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The story of the hacktivists
December 12, 2012 7:40 PM   Subscribe

It’s amazing the Anonymous documentary We Are Legion: The Story of the Hacktivists ever saw the light of day. It’s not that no theaters wanted to show it — it performed well at film festivals — or that filmmaker Brian Knappenberger didn’t want to release it. He just couldn’t finish it. And that’s just the way it goes when you’re making a documentary about an ever-expanding and ever-evolving group like Anonymous. (via Wired)

"The film is most illuminating in showing how democratic practice can still find a new voice and innovative means with each generation." - NYTimes review

"... theirs is an increasingly rare spirit of revolt. "Expect us," they say, though the meaning of that warning remains in flux; the evolution toward a consistency of ideals has proved as tricky as Knappenberger makes it engrossing and essential to watch." - Village Voice review.

On-line release site of the documentary.
posted by warbaby (12 comments total) 19 users marked this as a favorite

 
Saw this at SXSW last year, and it's pretty good, but also a little deluded about the group's impact and importance, I think -- for example, it portrays the Scientology protests as a big Anon triumph, when my sense is that in reality they basically turned out to be a barely-audible fart noise.
posted by eugenen at 8:01 PM on December 12, 2012 [3 favorites]


$9.99?

I'm going to fucking pirate that thing immediately.
posted by blackfly at 10:39 PM on December 12, 2012 [5 favorites]


And that’s just the way it goes when you’re making a documentary about an ever-expanding and ever-evolving group like Anonymous.

Isn't that true of a lot of documentaries? Sure, you can end on some moment - a victory, a death, a defeat, the end of a war - but quite a lot of those moments could also not be the ending. You could deal with the aftermath of a victory or a defeat, look at someone's continuing legacy and continue on past that ending point if you wanted. And if you're doing a documentary on many things there isn't even always that obvious an ending point. Maybe that's a minor issue, but I don't see how making a documentary about Anonymous is that different from making a documentary about many other movements in that way.
posted by lesbiassparrow at 10:54 PM on December 12, 2012


Isn't Anonymous kinda like Al-Qaeda that in they don't really exist as a single entity and anyone proclaiming to be from Anonymous probably has little to do with the branches (splinters? sects?) that do?
posted by PenDevil at 11:33 PM on December 12, 2012


I'm sorry, Anonymous documentary? Success? Voice of revolt? I just lolled. Loudly. All I've seen this group do is be an annoying fly buzzing around. The latest was hacking some random databases of top-tier schools and publishing the files online. Net result? A bunch of students spending their daily procrastination time trying to figure out if their identity was thrived. Read: I'm a full time student with 3 part time jobs. I don't have the fucking time to be prancing around figuring out if these guys stole my fucking identity or not. I'm trying to pass chemistry here.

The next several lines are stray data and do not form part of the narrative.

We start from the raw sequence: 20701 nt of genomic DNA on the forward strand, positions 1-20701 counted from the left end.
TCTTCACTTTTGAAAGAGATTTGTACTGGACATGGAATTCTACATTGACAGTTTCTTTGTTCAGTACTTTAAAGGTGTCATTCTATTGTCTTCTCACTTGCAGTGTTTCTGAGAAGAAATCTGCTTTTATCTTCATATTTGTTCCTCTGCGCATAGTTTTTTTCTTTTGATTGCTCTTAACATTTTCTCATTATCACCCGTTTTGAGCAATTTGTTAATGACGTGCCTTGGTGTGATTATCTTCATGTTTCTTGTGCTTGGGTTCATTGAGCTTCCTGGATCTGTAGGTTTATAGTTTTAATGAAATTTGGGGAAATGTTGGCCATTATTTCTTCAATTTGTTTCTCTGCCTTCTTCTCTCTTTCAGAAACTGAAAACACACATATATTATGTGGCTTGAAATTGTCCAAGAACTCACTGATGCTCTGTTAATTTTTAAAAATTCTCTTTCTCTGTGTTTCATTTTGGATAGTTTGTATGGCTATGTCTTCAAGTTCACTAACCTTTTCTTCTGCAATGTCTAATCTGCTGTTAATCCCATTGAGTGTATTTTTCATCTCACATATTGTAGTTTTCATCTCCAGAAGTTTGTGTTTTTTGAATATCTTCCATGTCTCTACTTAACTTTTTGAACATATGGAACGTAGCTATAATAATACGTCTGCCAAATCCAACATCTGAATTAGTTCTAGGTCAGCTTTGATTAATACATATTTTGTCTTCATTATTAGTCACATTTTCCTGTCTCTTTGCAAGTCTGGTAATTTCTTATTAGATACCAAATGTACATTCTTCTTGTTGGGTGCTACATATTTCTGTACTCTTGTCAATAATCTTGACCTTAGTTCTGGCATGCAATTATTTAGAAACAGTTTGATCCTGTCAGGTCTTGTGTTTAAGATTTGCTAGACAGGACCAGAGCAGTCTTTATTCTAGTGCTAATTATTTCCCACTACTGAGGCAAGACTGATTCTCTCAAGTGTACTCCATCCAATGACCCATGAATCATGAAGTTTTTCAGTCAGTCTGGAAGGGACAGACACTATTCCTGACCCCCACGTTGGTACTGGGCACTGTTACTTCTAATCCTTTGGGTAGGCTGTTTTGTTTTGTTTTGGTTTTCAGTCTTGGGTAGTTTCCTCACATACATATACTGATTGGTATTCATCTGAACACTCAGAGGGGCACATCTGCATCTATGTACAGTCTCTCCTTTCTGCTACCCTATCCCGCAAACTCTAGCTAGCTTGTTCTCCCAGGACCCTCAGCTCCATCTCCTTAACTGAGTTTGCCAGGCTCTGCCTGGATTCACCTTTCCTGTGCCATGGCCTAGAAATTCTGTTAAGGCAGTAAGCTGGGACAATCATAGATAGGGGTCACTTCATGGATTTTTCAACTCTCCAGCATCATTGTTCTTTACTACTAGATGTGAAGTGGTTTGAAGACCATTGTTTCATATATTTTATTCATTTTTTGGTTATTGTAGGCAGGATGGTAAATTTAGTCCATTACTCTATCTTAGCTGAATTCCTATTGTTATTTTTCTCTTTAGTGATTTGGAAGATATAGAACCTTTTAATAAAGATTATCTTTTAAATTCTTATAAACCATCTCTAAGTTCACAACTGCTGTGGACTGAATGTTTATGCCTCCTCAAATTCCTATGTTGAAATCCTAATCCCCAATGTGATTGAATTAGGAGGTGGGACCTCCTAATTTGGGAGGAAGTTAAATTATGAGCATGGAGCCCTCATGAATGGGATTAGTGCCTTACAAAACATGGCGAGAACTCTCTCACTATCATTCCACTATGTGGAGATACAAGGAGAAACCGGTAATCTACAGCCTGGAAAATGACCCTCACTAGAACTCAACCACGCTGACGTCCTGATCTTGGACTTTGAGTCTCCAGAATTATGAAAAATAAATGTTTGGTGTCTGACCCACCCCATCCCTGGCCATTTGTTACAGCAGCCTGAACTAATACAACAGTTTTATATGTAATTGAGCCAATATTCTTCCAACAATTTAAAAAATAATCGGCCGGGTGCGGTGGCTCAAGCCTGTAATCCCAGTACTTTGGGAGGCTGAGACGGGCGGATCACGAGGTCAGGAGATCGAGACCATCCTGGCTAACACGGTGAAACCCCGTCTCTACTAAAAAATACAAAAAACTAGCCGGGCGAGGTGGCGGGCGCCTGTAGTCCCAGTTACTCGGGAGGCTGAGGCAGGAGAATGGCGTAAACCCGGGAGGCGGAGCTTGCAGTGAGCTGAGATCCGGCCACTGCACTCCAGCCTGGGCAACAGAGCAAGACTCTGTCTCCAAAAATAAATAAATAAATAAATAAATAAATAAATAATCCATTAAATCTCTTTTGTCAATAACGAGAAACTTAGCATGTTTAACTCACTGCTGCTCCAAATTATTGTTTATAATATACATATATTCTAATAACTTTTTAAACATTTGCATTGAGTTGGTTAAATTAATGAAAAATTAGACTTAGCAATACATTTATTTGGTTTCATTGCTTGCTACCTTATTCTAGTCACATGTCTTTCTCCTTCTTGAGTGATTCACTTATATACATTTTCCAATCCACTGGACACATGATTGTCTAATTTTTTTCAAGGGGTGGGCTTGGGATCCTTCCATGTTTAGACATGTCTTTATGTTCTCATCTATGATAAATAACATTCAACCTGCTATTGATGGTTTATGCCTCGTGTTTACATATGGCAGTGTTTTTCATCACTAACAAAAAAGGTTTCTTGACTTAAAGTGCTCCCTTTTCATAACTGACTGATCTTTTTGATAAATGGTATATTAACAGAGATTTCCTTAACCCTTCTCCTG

posted by DoubleLune at 11:39 PM on December 12, 2012 [1 favorite]


With a mouse in my hand I shall conquer the land, and eat another order of chicken quesadillas from the Tex-Mex delivery place up the block. I AM ANONYMOUS! I mean I'm like, a part of it. But don't piss us off or else we'll do something REALLLY annoying!
posted by ReeMonster at 1:19 AM on December 13, 2012


I know, rite? They haven't even unseated global kleptocracy yet! Only an asshole could care about such (an) ineffectual movement(s)!!1!eleventytwelve!!!!1
posted by Joseph Gurl at 3:34 AM on December 13, 2012 [1 favorite]


I watched half of this recently and thought it was OK. But some of the self congratulatory blathering on was too much. It interesting that online groups can have some impact on real world stuff. But just shutting down a website via DOS attacks for a day or so isn't really that disruptive.

It would be interesting to see some more Fight Club style destruction.
posted by mary8nne at 4:05 AM on December 13, 2012


It would be interesting to see some more Fight Club style destruction.

MAL: Define "interesting"...

WASH: "Oh god, oh god, we're all going to die?!?!?"...
posted by Strange Interlude at 5:59 AM on December 13, 2012


Read: I'm a full time student with 3 part time jobs. I don't have the fucking time to be prancing around figuring out if these guys stole my fucking identity or not. I'm trying to pass chemistry here.

This kind-of sums-up my current view of "Anonymous". Every time I hear of yet another event with their name associated with it, the end results always strike me as being a huge problem for common citizens, and no big deal, in the end, for the target organization.
posted by Thorzdad at 6:17 AM on December 13, 2012


"democratic practice" - that's what it's called now?
posted by gertzedek at 6:48 AM on December 13, 2012


Why would I pay $9.99 to watch a doco about a bunch of disassociated goons launching DDOS attacks and defacing websites? I might be showing my age, but long before this Anonymous thing came along, the catch cry of so-called "information anarchists" was, "Information wants to be free".

$9.99 -ne free
posted by Diag at 2:39 AM on December 14, 2012


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